Usually what I do is make myself a list. What’s the cue number, what’s the cue name, what’s the time code, where is it going to go, and what theme is it going to convey? Then there’s a little tick box which is next to the notes. Then I work with the mock-up, and make sure that it covers all of these points. Then I’ll send it to the director to make sure it’s okay.

The director then gives feedback and very often asks for edits. And after that you work closely with the director and keep going backwards and forwards to make sure it fits what he’s searching for.

There have been some scores which I did for three weeks, non-stop. Others take me just a week. I think my record for making a movie score was one day – this took twenty hours of constant work. It was a relatively short and easy project, but I wanted to test myself. I wanted to see how quickly it could be done whilst maintaining a high standard. It was an attempt to see where my limits are.

 

A day in my life

Let’s say typically I’ll get up at around 8:00am. I’ll take an hour just to clear my head, I’ll drink a cup of coffee, and just think about what I’m doing that day. I usually follow very “office job” hours. I’ll usually work until lunch time, go and make myself some lunch, and watch some shitty YouTube videos just to keep my head out of the creative process. Then after my lunch-break I’ll go right back to it.

At the beginning of a new project, if I can see it’s going well, I tend to take more off time. This just gives me sufficient time to clear my head.

There’s a special feeling. When you’re working on something which is kind of close to you, especially when it’s a creative thing, I tend to find it very difficult to let go and do something else if I’m really in the zone. That means often I actually skip lunch.

 

“I usually try to keep working until my head starts slowing down.”

You can notice that your concentration starts to get worse and you start to make some really shit mistakes. Or you just start to see that your heart isn’t in it as much while you’re playing. That’s when it’s time to just to take a break and give yourself some fucking rest.

I tend to be far more creative in the evening and at night so I usually use the days to do more technical work. This means doing mixing and orchestral re-harmonising in the morning because my head is a bit clearer and prone to seeing things differently. Then in the evening, after 5:00pm, I become far more creative. I might start working on new cues or bouncing around new ideas. I’ll usually get to sleep around midnight, but sometimes I’ll just keep working until 3:00am.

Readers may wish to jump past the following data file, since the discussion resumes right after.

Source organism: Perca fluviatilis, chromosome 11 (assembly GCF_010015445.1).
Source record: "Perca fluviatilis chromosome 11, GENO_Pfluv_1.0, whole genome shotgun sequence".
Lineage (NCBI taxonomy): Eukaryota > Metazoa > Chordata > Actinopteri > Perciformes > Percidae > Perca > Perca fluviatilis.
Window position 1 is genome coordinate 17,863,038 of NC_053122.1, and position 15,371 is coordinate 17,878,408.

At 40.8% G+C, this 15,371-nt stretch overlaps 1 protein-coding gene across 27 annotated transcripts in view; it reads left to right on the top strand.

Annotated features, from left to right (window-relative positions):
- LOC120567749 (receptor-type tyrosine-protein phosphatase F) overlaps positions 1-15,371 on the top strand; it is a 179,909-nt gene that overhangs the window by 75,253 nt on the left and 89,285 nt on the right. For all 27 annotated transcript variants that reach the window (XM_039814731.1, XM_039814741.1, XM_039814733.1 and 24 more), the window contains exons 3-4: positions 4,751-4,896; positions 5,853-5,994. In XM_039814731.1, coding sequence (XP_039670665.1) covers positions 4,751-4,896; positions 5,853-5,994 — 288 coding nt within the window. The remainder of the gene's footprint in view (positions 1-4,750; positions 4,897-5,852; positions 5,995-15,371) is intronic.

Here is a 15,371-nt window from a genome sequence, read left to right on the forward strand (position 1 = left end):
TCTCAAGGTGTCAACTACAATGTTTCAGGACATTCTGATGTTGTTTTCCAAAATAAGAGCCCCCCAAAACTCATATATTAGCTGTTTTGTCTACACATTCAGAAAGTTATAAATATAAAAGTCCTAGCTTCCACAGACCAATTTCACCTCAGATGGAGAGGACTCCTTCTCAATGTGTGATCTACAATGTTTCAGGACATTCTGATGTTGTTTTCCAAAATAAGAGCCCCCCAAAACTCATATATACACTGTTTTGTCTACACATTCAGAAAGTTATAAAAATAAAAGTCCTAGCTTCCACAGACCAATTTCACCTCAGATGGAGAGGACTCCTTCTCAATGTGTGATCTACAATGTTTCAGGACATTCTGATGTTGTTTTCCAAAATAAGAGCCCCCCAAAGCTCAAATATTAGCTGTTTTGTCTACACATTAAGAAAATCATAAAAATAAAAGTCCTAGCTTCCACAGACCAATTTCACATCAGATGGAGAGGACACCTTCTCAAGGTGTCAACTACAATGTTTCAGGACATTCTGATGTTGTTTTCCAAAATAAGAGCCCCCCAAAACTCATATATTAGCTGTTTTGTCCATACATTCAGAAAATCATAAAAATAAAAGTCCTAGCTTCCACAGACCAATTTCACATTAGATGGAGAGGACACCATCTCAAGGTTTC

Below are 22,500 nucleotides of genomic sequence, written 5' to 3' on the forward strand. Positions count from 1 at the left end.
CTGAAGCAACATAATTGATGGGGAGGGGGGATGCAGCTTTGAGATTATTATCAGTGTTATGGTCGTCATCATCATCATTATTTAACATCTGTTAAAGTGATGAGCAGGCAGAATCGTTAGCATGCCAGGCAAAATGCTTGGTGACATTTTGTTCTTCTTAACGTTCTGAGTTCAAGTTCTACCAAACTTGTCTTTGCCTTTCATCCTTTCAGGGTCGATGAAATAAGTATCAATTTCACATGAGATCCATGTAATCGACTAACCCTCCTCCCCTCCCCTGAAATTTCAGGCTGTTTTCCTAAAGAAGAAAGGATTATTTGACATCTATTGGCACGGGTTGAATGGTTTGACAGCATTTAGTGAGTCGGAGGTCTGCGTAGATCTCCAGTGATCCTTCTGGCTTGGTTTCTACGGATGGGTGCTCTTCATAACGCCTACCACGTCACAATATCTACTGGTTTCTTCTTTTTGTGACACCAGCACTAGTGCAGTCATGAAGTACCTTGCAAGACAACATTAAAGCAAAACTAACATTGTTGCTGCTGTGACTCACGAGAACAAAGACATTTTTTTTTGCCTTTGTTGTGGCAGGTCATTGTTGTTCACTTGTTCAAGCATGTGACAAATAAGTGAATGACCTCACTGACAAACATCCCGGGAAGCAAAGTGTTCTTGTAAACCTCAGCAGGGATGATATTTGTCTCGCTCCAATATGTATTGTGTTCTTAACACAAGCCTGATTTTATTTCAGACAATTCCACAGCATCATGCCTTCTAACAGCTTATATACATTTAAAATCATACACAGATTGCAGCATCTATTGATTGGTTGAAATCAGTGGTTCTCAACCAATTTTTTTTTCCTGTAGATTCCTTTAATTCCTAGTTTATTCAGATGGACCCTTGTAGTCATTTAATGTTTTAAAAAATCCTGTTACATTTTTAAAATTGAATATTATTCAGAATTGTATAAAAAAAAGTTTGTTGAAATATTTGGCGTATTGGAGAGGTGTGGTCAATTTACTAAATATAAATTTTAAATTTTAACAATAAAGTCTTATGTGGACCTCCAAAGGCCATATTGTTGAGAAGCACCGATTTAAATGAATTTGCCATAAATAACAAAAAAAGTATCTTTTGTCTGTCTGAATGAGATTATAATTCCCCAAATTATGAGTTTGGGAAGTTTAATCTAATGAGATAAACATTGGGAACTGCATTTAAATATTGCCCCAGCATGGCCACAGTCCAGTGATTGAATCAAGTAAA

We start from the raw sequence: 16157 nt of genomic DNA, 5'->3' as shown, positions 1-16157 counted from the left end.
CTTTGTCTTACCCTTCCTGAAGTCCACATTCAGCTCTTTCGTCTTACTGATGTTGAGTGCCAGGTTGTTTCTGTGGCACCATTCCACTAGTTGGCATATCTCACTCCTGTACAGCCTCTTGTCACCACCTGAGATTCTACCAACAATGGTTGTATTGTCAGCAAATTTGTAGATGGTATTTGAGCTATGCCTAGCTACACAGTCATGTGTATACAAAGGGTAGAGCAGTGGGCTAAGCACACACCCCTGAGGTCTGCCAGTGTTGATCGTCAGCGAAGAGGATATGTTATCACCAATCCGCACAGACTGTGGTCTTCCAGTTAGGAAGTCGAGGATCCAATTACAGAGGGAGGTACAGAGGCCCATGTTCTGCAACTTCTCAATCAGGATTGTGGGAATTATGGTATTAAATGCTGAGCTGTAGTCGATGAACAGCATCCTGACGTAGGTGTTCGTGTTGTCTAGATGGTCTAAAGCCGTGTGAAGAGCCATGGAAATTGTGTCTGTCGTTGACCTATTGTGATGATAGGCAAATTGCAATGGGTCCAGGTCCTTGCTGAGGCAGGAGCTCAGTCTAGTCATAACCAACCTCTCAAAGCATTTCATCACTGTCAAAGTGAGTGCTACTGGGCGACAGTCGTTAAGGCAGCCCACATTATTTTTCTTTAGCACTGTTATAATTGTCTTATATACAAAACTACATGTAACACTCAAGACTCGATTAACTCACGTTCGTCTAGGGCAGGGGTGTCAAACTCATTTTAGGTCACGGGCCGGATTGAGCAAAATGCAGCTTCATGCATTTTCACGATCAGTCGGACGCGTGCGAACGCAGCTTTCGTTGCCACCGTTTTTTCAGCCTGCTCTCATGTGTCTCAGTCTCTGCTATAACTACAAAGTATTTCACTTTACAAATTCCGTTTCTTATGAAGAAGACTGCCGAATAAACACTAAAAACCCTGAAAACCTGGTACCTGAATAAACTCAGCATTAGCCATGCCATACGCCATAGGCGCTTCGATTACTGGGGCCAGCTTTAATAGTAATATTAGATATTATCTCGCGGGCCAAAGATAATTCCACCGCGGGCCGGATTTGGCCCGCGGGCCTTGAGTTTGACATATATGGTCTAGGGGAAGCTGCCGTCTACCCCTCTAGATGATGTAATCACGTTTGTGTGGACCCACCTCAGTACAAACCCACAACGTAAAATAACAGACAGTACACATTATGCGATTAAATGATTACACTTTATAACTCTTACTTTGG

It depends on my mood and how my mojo is going. If you’re feeling inspired and you’re on a roll, then why stop? Just keep going until you fall asleep or something.

 

Why Film Composition?

What I love about composing for myself is that you tend to understand yourself a little bit differently. It allows you to notice where your mind goes. I hate knowing things about myself because I think I’m a complex person, I have issues, but the thing is there’s this drive for creativity that I have to pull out.

There are times I remember when I went for a long period of time, perhaps weeks or even months where I didn’t compose anything. Instead I did other stuff, like working on my masters or other non-musical stuff, and I noticed that over time I get considerably more frustrated. Yet as soon as I started composing and arranging things, I felt happy within a matter of seconds. I think this is the main thing with any job, if you find something that makes you happy, and of course it needs to pay the bills too, then do that!

 

 

And the worst bit? Sometimes you see the film and it’s absolutely dreadful, yet you still need to do your best for it. So when you get a movie which is very bad at story, very bad at acting, and very bad at technicalities, then you are not going to be able to save it. Your score is going to suck because the pacing for the entire film is off, and it’s just not going to make any sense.

I think this is the biggest downside of my job. There are projects which come your way which you really don’t like, but because you have to make money, you still have to take these projects.

 

But I honestly feel that if I had to do any 9-5 office job that I didn’t enjoy, then I would actually be fairly unhappy in life. You know that you’ve got to do that for forty fucking years of your life. This is why I think creativeness, at least for me, is inherently satisfying. That means if I can make my money and my living out of something satisfying, then I guess that’s the ultimate goal.